- I was on the phone the other day with a friend, who is also my accountant. We’ve been friends going on 30 years. Once in a while our discussions will veer off into what is commonly known as “shop talk” where we find we’ve suddenly gone from “just gabbing” to a multi-hour intense conversation about markets, the economy, and more. This past one was a little more of “the exception” rather than just the average swing into the generic.
- What I discerned from many of his responses was just how inadequately prepared, justifiably frightened, as well as, an overwhelming sense of foreboding was lying right below the surface of those many might deem from the outside looking in as people of wealth, industry leaders, or people who are just assumed to be “well off.”
- What was just as illuminating was how many he explained “are just rolling the dice, thinking nothing could be as bad as 2008.” The additional problem? They think (or believe) if it happens again all they’ll have to do is the same as they did last time e.g. Hunker down, wait for the storm to blow over. Rinse, repeat.
- The problem (in my opinion) with that thinking is this: What you think you can do this time, has already been severely handicapped or, removed all together. And most have no clue.
- This is where the real issue lies for not only the Fed per se, but rather, the entire political as it is currently known. For if a “black swan” does indeed hit once again in the very near future? Once people realize just how systematically they’ve been cut off from those “assumed” resources, especially during a crisis? All hell is going to break loose in ways the academic class, as well as, the political never envisioned. For when the time comes (and there is no more important “time” than that during a crisis of confidence) where words truly matter, and everyone no longer believes? Everything changes. And I do mean: everything.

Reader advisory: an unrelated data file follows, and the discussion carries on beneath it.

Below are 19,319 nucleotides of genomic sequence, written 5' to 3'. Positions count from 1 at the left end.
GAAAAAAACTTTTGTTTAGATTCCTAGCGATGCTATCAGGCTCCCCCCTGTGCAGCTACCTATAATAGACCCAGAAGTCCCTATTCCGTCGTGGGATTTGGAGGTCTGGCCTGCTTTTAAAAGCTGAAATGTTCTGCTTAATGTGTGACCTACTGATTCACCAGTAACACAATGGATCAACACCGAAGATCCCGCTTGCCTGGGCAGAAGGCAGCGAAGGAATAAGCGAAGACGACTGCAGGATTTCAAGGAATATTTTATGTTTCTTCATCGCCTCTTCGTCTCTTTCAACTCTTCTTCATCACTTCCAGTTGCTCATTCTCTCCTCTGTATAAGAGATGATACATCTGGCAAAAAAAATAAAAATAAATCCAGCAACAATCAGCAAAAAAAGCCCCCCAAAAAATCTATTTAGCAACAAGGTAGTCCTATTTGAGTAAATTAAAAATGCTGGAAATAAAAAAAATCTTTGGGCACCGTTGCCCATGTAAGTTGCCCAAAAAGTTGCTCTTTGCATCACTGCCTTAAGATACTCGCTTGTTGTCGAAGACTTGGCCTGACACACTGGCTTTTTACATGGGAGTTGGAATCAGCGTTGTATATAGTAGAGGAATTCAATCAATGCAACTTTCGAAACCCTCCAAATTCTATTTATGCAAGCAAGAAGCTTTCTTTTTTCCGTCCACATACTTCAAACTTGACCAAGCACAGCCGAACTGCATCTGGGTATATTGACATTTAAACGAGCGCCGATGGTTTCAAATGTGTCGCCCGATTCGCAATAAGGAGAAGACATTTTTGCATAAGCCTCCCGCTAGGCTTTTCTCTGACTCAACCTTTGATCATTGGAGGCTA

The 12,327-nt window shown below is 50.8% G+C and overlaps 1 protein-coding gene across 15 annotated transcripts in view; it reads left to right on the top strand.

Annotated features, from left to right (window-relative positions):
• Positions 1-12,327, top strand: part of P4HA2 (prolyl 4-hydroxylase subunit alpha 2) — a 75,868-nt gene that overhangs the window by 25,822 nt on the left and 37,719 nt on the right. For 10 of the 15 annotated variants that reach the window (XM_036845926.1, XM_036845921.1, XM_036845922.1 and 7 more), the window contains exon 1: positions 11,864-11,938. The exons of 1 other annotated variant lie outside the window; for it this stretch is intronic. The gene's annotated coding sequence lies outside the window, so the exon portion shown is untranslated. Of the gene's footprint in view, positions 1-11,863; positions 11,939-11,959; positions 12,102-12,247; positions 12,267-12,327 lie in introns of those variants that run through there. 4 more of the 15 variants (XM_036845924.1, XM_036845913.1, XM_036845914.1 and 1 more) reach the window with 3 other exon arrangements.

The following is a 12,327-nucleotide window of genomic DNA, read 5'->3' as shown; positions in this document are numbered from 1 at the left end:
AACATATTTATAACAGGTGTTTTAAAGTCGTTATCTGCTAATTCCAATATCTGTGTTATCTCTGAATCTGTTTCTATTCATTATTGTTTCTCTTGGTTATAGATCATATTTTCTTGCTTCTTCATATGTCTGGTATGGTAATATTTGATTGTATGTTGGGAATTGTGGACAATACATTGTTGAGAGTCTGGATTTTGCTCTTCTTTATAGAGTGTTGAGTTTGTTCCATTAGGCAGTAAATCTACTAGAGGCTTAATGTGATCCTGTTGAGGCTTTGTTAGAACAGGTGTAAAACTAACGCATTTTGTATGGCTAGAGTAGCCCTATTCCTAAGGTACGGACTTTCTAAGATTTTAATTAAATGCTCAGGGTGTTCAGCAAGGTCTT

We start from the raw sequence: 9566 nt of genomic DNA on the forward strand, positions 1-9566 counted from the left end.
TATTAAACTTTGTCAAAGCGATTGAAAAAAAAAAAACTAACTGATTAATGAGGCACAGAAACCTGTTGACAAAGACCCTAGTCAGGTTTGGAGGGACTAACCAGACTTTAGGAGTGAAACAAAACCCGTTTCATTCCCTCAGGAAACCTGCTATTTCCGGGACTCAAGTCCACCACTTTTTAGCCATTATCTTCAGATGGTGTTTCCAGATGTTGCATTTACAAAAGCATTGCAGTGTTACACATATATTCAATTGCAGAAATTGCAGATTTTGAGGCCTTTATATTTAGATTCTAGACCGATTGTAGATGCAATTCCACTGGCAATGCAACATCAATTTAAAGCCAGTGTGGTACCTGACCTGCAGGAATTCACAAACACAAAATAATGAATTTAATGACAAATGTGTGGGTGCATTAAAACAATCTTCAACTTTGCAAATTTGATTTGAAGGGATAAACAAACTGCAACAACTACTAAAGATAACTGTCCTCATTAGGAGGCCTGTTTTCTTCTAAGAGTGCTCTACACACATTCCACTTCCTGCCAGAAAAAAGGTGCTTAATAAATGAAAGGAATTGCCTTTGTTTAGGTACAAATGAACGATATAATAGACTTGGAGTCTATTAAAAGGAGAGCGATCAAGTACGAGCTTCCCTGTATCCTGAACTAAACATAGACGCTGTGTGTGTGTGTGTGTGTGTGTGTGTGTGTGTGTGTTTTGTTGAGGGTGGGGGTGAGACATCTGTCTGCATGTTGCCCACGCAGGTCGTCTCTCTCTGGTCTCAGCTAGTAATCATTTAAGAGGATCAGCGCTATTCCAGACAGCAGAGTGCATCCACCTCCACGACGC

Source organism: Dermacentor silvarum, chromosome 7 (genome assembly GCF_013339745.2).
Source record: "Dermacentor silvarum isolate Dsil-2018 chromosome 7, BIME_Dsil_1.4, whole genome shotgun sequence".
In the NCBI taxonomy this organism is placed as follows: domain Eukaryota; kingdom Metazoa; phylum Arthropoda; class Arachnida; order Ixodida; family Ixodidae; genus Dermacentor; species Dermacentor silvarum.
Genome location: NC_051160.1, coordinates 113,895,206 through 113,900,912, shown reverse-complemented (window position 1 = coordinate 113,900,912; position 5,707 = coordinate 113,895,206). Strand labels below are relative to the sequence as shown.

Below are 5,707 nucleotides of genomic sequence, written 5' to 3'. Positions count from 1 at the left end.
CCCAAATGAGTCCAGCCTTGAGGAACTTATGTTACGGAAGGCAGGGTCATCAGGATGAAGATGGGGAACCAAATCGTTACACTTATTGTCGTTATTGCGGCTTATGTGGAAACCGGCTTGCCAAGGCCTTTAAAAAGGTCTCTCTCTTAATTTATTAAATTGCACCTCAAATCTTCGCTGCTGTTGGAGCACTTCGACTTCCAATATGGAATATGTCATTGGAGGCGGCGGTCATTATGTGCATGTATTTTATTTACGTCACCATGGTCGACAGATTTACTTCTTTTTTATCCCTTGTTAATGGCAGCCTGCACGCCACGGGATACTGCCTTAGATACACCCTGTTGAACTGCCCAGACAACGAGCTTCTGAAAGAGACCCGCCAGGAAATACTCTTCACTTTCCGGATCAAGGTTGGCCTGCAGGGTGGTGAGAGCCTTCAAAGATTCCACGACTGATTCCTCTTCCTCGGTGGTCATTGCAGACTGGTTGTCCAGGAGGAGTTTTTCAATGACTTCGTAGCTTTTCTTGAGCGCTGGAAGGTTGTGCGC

- The subject which initially fueled the discussion to take off was when I cavalierly made a comment of, “I’ll bet you haven’t even noticed the change on your latest deposit slip from the bank?” To which of course he said, “What change?”
- I relayed the fact that if you now deposit cash (and “cash” means just that: cash) into your account as per the deposit slip it now reads “Further review may result in delayed availability of this deposit.” (this incident was at Chase™ I’m quite sure it’s at others, and if not, will be coming soon to a bank near you)
- Or, said differently: “Just because you deposited cash, it no longer means, or can be inferred, as an instant credit to your account which has been the case for years. And that’s a real problem many business people, never mind, your average person are going to find out the consequences of the hard way.”
Read more at:Why The Next Black Swan Will Turn Into A Flock